Southeast Asian University Consortium for Graduate Education in Agriculture and Natural Resources (UC)

Many ordinary folks still think of the Taman Pertanian Universiti (TPU or University Agriculture Park) as the 426 hectares of sprawling land that has been devoted to agriculture and animal husbandry for education, research, and training purposes for more than half a century. But to the many UPM agricultural graduates who have sharpened their skills at the “farm,” it is the test bed of Malaysian agriculture where many of today’s nation builders have honed their skills and knowledge in agriculture, such as in developing the very successful rubber and palm oil industry of Malaysia and in guiding the paddy farmers of Kedah and Perlis to undertake double cropping in the 1960s, thus improving the lives of the farmers.

“The farm has had its good and bad days, its ups and downs,” said Prof Dr Abdul Shukor Juraimi, Dean of the Faculty of Agriculture, as he outlined the new role of the TPU in the coming days.

In the past, the farm was abundant with coffee, tea, and cocoa, aside from rubber and palm oil. Its fruit orchards where durian and rambutan fruits were propagated made UPM well-known among the folks in the Klang Valley.

However, when the government changed its economic focus from agriculture to industry, the farm which was a cost centre was relegated to a minor role.

“But with the new Vice Chancellor, Prof Datuk Dr Mohd Fauzi Ramlan, we are given the task of transforming the farm to make it profitable and sustainable,”  said Dr Shukor, adding that  agriculture is still UPM’s niche and core business.

“We have to look into how we can generate better returns so that the students can immerse themselves and learn farm management, ROI (returns on investment) and what it takes, for example, to maintain a hectare of palm oil plantation. We know we may not be as competitive as the private sector but the UPM farm should be able to run on its own steam and continue to be a test bed for Malaysian agriculture,” he said.

Dr. Shukor was also quick to add that the transformation would not be an easy task and is likely to take some years to achieve. For instance, 20 years ago when UPM experts started working on cantaloupes, the first local cultivars developed were bland. Now, the home-grown variety has attained sweetness of 12 or 13 brix (a measurement of sugar in the fruit), similar to the imported ones.

Another feather in the farm’s cap is the saTiri turf grass, now used in Templer’s Park, Damai Golf Club, and UPM golf course, Bayu lawn bowl in Klang, and the Sepang lawn bowl, among others. Dubbed as the super dwarf grass, its darker green color lends a more luxurious look to golf courses, not to mention its tolerance to water stress and shade.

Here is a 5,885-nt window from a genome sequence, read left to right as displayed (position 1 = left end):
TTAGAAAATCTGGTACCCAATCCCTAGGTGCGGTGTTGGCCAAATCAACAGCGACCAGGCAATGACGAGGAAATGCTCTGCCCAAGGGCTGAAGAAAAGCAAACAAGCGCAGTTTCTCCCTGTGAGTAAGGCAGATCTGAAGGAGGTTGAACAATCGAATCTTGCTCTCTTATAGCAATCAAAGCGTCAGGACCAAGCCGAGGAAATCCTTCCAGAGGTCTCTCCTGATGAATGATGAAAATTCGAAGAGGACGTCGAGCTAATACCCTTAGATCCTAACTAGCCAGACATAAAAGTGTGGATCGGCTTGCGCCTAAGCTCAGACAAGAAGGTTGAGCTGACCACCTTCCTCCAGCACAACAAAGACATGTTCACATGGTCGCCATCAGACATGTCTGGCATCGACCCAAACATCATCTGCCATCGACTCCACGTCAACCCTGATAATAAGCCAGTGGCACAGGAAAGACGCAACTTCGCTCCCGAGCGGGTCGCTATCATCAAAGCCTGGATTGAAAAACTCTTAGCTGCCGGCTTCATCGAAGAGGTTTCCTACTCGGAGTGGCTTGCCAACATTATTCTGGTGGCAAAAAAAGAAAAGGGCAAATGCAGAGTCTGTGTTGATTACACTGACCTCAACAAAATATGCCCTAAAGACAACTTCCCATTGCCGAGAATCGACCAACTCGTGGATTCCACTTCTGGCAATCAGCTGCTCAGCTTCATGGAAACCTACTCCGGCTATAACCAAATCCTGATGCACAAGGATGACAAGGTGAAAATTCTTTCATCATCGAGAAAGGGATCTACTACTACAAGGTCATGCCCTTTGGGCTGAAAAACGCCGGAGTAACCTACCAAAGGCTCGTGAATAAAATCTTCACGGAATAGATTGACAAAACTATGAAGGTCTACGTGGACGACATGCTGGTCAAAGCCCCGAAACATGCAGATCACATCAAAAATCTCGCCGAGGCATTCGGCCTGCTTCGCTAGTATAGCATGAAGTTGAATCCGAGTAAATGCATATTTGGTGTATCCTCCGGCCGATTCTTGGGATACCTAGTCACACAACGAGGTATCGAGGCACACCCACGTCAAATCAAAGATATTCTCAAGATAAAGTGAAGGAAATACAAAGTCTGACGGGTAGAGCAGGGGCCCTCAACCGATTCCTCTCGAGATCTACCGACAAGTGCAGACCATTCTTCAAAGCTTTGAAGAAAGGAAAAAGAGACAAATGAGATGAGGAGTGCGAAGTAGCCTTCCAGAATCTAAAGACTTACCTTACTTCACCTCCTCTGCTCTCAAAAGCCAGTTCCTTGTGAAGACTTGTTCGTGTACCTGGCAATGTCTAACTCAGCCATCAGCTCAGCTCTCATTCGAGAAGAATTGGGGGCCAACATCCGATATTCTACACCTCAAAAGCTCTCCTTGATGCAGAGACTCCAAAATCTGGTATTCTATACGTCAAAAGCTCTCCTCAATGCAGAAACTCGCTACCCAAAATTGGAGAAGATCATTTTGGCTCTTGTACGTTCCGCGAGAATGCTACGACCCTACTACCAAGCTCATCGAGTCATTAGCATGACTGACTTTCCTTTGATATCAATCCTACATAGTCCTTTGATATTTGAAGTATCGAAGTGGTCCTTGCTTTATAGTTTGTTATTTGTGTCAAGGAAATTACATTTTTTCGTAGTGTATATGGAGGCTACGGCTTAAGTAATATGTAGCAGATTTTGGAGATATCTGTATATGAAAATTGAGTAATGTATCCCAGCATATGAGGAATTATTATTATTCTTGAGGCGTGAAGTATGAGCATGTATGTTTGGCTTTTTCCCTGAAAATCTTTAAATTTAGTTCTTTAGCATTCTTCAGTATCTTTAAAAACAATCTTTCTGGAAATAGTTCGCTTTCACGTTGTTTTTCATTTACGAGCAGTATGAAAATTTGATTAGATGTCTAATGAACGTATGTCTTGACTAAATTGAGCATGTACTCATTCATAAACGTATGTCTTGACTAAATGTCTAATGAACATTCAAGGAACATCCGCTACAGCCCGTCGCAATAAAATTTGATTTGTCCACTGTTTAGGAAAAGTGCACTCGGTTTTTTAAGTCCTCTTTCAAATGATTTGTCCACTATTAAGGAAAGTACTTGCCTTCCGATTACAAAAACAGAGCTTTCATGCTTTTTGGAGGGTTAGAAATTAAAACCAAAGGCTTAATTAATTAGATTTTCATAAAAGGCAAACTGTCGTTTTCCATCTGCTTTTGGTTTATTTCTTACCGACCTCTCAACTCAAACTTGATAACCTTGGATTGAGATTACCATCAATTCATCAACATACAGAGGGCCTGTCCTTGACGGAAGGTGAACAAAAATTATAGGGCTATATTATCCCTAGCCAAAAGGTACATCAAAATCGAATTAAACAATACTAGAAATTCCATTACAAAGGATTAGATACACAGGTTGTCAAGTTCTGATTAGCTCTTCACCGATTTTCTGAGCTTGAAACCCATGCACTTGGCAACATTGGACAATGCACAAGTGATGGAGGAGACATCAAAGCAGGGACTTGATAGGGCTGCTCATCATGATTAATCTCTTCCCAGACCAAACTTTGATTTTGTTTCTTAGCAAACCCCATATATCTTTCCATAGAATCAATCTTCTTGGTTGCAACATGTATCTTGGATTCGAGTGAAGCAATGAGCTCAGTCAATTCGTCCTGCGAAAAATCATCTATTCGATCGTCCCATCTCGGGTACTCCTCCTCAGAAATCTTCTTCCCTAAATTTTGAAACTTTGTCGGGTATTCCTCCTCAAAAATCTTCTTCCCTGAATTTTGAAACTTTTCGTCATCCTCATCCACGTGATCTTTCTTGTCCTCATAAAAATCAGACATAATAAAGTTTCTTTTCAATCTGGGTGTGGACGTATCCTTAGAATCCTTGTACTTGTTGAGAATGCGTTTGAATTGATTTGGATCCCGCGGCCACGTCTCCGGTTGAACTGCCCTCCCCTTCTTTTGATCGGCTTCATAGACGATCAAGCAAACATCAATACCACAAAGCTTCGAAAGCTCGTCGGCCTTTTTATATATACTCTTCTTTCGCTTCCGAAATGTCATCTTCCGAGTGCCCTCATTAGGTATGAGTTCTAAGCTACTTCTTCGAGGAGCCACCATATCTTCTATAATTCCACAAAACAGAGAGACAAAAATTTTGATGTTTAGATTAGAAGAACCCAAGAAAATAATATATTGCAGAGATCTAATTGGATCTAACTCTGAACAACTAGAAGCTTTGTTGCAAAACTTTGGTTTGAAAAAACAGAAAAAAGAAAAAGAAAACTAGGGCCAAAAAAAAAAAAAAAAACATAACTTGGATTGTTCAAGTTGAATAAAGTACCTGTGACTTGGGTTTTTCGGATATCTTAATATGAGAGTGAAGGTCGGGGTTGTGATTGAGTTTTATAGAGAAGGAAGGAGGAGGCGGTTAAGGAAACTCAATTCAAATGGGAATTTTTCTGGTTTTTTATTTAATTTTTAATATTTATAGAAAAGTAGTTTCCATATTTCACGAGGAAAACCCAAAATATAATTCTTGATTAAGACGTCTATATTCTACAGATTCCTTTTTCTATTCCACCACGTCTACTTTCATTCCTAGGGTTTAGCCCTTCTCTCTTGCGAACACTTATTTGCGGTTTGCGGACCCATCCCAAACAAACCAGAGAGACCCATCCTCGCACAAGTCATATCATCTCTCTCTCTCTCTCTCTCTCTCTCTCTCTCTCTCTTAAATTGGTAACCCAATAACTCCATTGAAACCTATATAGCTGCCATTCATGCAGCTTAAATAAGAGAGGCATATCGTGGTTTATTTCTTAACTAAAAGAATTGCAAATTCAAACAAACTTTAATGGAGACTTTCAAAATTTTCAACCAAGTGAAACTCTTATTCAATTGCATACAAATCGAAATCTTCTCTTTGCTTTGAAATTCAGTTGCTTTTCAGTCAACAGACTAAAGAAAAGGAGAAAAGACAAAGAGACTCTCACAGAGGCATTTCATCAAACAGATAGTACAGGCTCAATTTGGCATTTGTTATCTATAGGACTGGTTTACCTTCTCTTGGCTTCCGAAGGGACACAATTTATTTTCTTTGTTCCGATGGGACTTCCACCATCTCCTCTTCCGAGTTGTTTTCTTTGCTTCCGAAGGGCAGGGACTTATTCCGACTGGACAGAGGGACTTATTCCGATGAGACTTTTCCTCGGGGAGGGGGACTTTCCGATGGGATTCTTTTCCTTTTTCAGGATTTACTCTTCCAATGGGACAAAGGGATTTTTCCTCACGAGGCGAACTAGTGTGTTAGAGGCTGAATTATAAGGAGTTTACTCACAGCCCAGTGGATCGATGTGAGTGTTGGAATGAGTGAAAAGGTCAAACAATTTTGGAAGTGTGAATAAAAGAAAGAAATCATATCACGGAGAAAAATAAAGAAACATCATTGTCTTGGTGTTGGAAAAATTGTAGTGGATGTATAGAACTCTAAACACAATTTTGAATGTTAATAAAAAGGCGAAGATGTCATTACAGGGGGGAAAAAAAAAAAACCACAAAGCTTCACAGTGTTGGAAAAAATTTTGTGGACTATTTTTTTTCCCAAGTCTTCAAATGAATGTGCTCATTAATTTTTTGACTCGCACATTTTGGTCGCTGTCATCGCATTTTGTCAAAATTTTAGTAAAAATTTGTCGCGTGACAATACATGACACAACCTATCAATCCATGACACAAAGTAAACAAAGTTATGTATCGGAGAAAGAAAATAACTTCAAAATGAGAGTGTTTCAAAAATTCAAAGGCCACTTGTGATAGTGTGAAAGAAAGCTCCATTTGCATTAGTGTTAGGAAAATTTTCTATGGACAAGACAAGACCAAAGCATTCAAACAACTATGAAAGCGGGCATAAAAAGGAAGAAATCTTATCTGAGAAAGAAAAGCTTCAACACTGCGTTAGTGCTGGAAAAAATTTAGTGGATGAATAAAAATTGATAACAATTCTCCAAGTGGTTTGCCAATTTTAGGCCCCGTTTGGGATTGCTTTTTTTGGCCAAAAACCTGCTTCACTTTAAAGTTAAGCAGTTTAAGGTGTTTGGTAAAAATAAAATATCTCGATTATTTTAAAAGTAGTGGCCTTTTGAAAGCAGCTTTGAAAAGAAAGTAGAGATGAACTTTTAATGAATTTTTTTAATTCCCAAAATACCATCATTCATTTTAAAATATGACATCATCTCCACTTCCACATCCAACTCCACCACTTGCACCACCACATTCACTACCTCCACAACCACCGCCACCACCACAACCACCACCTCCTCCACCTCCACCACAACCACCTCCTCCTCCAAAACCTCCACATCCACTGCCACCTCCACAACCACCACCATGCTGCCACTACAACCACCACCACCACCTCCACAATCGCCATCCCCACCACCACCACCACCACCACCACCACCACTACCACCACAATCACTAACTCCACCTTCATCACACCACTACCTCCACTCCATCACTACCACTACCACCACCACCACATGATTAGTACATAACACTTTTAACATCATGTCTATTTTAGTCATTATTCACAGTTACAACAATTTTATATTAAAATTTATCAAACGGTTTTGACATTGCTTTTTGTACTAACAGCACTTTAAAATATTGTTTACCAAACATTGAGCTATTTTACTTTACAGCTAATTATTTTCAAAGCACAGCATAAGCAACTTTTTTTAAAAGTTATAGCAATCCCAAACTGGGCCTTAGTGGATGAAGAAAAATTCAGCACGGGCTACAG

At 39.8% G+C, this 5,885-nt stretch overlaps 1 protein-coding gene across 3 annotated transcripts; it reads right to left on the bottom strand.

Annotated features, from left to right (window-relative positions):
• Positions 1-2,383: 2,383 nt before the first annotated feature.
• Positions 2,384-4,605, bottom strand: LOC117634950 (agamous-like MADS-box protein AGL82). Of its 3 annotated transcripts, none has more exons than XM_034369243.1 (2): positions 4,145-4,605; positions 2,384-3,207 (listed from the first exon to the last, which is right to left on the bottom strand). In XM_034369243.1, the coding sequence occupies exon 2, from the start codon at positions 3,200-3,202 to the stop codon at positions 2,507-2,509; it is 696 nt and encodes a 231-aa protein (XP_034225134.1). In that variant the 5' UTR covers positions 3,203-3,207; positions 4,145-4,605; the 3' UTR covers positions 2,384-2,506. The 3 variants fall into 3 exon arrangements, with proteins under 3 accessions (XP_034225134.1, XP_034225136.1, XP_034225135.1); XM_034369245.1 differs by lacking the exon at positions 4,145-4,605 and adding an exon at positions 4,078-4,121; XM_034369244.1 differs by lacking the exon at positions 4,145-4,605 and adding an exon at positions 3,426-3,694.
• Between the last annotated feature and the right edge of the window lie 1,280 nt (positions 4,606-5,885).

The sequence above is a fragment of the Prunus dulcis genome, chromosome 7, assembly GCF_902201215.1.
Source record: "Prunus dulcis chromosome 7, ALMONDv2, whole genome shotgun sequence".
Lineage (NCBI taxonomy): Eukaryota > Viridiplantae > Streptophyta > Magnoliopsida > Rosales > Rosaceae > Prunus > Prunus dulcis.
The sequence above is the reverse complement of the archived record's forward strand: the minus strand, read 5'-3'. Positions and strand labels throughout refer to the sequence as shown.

A cross-breed between the Malayan fowl or ayam kampung with their wild cousins (ayam hutan or jungle fowl), was also developed at the farm. The new breed called akar putra is bigger and grows faster.

It was also in the farm that UPM scientists were able to successfully propagate orchids through tissue culture. The method, which had trickled down to private orchid farms today, ensures that the orchid flowers are the same as that of the mother plant.

Nowadays, a drive around the farm with its valleys, streams, ponds, and lakes is a refreshing experience and takes about 20 minutes by car from Kuala Lumpur.

As a service sector, TPU’s role is to provide UPM’s institutes and faculties their raw material requirements. Hj Abdul Ghani Hashim, Divisional Head of TPU, said that the farm has been serving 13 institutes and faculties, which have a combined total of 26 courses. With an average of 80 students per course, there have been around 2,080 students who would make use of the farm as a test bed for their studies and research work.

The facilities in the farm could be used for research depending on their areas of studies. For example, there are machineries that can plough fields - 76 hectares for nursery, horticulture, and floriculture for those keen on flowers and decorative plants;  54 hectares of palm oil; 3.5 hectares for covered sheds for poultry farming; and 100 hectares for vegetable, goat, deer, horse, or equine farming.

While the main functions of the farm are for teaching and research, Prof. Dr Abd. Wahid Haron, Director of TPU, has been thinking of income-generating activities, especially from the farm’s fruits and vegetables. Rare fruits and herbs, like the Brazilian nuts, nutmeg, and the “mahkota dewa”, a small tree with fruits said to be a potent cure for high-blood pressure and cholesterol, abound in the farm.

At present, TPU sells their farm produce at a sales office within the campus and people in-the-know would buy fresh fruits, vegetables, fish, and meat like chickens and quails, as well as compost and saplings of fruit trees.

The TPU vegetable farm is accredited by the Agriculture Department for demonstrating best farming practices.
“We also send our excess produce to our Food Science and Technology Faculty to market or for use in their L’apprenti Restaurant as food ingredients,” Dr. Wahid said.

Dr. Wahid said that TPU is looking forward to supporting the Faculty of Agriculture in their urban agriculture campaign in the coming months.

Source: UPM News| 24 April 2013

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